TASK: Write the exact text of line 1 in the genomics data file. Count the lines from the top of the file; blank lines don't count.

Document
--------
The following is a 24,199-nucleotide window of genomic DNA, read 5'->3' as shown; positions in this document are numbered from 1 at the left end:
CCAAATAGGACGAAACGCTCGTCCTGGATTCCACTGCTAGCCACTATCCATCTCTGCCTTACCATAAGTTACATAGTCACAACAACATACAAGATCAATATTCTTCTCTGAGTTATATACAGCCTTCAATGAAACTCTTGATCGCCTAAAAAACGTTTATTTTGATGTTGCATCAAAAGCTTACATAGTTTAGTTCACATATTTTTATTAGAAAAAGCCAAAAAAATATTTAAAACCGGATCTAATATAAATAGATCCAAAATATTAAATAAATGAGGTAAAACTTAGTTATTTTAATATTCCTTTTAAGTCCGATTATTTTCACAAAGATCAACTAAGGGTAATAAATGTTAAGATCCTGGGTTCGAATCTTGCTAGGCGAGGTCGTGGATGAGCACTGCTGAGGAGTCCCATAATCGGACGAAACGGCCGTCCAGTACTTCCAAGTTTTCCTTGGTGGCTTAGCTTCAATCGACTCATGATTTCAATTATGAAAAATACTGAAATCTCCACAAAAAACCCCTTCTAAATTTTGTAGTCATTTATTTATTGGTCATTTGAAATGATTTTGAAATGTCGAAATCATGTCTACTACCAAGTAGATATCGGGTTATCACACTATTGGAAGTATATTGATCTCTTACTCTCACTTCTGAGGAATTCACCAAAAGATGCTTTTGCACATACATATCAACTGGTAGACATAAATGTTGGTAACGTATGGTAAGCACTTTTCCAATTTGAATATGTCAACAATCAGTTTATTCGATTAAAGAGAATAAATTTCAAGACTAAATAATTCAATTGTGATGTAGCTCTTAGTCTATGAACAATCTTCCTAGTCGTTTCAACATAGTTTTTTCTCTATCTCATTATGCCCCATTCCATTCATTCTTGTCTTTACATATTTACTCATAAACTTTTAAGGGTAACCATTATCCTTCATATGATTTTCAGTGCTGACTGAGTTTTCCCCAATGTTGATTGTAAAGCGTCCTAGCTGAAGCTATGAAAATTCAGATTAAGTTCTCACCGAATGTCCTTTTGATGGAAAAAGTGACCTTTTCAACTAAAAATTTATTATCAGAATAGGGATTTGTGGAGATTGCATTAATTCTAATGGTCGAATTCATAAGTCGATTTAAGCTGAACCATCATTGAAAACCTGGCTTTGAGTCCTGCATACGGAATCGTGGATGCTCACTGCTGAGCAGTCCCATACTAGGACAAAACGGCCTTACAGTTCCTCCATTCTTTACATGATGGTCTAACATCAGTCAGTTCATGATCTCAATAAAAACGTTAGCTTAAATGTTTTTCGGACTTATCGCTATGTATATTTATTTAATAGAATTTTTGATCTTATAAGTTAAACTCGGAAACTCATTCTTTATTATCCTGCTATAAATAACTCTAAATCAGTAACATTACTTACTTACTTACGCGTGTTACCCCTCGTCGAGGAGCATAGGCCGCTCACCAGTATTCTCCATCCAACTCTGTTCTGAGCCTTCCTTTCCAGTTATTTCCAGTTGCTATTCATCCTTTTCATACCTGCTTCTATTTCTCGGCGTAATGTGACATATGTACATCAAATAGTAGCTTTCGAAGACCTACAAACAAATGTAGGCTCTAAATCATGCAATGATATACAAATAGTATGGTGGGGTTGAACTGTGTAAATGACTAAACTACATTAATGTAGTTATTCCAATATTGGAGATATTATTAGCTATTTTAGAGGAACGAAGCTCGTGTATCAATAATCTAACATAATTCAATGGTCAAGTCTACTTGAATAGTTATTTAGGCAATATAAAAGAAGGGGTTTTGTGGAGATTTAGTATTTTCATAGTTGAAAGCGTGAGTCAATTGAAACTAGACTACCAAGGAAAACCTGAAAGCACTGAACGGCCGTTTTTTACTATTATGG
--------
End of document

The following is a 24,199-nucleotide window of genomic DNA, read 5'->3' as shown; positions in this document are numbered from 1 at the left end: